ARON HELLER, Associated PressISAAC SHARF, Associated Press
BNEI BRAK, Israel (AP) â€” Moshe Prigan starts his day off just like many other men in the ultra-Orthodox city of Bnei Brak with his morning prayer. It's only later that the routine takes an unexpected twist, when he puts on his air force uniform and heads to the Israeli military headquarters in Tel Aviv.
The 30-year-old captain doesn't just serve in the military. He also recruits other ultra-Orthodox Jewish men to enlist, something the cloistered community traditionally has avoided doing.
But with Israel recently passing a contentious law to gradually increase ultra-Orthodox enlistment, soldiers like Prigan could symbolize a historic shift among those known in Hebrew as "haredim," or those who fear God.
"The haredi community is a thinking community. They realize that what was cannot continue being," Prigan said. "The Arab Spring is also happening in the Haredi community. There is a Haredi Spring taking place as the Internet and the smartphones develop. You can't avoid it."
For Israel's 66 years of existence, the ultra-Orthodox mostly have kept their distance from mainstream society by sticking close to their insular neighborhoods and dedicating their lives to study and prayer. With government acquiescence, they also have skipped military service, which is compulsory for most Jewish men.
The issue of military service is at the core of a cultural war over the place of ultra-Orthodox Jews in Israeli society today.
Draft exemptions go back to Israel's establishment in 1948, when the government allowed several hundred gifted students to pursue religious studies. The number of exemptions has grown over the years, with thousands of young religious men evading the draft to pursue seminary studies while most other Jewish men are conscripted for three years of mandatory service.
The exemptions have caused widespread resentment toward the ultra-Orthodox and were a central issue in parliamentary elections last year.
Ultra-Orthodox leaders have vowed to resist the new law. They insist their young men serve the nation through prayer and study, thus preserving Jewish learning and heritage, and by maintaining a pious way of life that has kept the Jewish faith alive through centuries of persecution. They fear integration into the secular military will undermine their lifestyle, in which older men often avoid the workforce and collect welfare stipends while continuing to study full time.
Leaders of the community say their ancient brand of Judaism is under siege and their followers would rather sit in jail than join the military. Tens of thousands have staged large demonstrations against the new law and warn of an uprising if it is carried out.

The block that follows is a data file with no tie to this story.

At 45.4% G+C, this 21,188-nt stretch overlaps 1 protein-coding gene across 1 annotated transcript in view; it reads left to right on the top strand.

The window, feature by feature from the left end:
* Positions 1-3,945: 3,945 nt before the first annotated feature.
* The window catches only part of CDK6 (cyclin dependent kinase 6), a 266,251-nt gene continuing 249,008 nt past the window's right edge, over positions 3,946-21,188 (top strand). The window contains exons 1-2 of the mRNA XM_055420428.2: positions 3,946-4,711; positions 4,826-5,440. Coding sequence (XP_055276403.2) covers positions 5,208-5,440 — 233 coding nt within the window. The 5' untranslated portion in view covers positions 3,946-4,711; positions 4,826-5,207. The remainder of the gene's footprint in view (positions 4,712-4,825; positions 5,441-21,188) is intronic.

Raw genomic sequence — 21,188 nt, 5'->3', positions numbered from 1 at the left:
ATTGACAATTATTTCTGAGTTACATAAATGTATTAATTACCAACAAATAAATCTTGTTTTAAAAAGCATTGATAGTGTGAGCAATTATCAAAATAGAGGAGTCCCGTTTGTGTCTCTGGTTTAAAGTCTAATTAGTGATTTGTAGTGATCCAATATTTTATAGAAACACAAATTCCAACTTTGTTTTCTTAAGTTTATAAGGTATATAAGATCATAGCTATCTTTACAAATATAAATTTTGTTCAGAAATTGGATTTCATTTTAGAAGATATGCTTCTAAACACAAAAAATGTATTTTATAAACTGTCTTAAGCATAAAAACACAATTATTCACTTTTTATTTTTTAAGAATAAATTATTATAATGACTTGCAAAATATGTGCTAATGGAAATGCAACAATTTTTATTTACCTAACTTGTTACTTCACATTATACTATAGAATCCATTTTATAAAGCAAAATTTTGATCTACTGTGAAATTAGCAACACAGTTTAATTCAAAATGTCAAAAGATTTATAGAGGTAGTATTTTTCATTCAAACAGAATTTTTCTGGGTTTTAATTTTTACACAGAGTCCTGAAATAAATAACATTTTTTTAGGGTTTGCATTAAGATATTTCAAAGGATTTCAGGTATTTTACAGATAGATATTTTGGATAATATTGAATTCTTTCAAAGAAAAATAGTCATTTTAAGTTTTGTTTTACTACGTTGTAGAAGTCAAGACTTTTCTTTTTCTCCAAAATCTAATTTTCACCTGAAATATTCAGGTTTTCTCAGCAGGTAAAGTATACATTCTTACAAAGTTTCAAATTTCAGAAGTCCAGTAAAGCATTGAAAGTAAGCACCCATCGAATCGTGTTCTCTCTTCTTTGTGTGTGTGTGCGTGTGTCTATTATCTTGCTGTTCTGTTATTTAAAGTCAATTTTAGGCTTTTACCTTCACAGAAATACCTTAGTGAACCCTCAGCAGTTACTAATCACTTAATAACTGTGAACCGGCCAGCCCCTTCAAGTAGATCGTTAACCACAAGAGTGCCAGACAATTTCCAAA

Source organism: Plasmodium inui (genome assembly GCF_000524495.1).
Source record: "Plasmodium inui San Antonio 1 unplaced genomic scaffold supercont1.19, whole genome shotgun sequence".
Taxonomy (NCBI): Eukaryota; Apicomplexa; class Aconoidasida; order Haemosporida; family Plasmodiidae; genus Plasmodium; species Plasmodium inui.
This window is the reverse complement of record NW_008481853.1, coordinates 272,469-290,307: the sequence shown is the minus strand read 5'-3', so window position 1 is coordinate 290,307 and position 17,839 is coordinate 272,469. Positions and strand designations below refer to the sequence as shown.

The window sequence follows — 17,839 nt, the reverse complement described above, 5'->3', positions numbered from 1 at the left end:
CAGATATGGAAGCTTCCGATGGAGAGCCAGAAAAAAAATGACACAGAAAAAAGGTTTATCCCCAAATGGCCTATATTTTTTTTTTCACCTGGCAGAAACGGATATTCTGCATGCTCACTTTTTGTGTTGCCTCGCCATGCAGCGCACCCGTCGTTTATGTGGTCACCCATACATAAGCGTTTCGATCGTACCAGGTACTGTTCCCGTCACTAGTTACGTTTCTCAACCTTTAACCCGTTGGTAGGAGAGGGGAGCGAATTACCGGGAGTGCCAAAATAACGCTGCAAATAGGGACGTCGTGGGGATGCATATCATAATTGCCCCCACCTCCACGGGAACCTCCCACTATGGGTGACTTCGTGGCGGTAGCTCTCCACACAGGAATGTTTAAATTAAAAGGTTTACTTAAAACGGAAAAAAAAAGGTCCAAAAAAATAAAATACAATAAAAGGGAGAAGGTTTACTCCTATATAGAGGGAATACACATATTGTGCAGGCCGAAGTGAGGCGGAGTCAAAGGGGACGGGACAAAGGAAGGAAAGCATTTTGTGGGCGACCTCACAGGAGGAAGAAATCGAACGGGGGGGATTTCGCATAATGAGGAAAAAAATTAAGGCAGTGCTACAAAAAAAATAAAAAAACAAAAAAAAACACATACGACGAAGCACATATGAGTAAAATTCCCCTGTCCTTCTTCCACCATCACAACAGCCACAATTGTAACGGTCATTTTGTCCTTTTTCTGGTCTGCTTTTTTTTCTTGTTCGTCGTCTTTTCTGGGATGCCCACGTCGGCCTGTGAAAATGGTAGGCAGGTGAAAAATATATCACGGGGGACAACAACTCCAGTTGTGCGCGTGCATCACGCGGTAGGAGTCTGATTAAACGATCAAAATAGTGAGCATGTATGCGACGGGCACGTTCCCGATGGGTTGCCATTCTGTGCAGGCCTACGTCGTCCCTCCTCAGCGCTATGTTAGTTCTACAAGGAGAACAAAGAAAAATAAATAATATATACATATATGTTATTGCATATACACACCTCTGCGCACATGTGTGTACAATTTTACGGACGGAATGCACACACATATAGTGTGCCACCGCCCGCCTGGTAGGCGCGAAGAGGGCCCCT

But quietly, ultra-Orthodox soldiers have been growing in numbers. According to the military, some 1,860 joined last year, up from 288 in 2007.
It's a far cry from the high participation rates among secular and modern Orthodox youth, but nonetheless reflects a new openness in the community.
Due to its high birthrate and the relatively low participation in the workforce, the ultra-Orthodox community suffers from high unemployment and poverty. There's been increasing questions over the ultra-Orthodox education system, which teaches students about Judaism but very little math, English or science.
More than a quarter of all Israeli first-graders are ultra-Orthodox and government statistics project that if these trends continue, the ultra-Orthodox could make up 15 percent of the country's population by 2025. Currently, the community is less than 10 percent of Israel's 8 million people.
The ultra-Orthodox have shown a growing willingness to allow those who are not full-time seminary students to join the military. But Yerach Tucker, a spokesman for the community, said that trend likely would reverse now that they feel under fire.
"Things were changing quietly behind the scenes but now it is a war," Tucker said.
Some of those serving in the military have been branded as collaborators and faced harassment and assaults by ultra-Orthodox extremists. Prigan said he has had insults hurled his way and his 5-year-old son was even told that his father was a "Hardak" â€” an insulting combination of Haredi and insect.
But he says he is not deterred and thinks he represents the wave of the future.
"I tell my son that daddy is protecting the people of Israel, daddy is doing what is needed and that is what is important," Prigan said.
"What the rabbis are afraid of is (their) culture changing. Slowly, slowly, it is seeping through. Rome was not built in a day. It's a change that seeps through as this concept is collapsing. The walls of the ghetto will fall one day," he added. "It is possible, we must do it. This is our war. From this unit a battle is starting, it's a battle for unity, a battle to bring people together."
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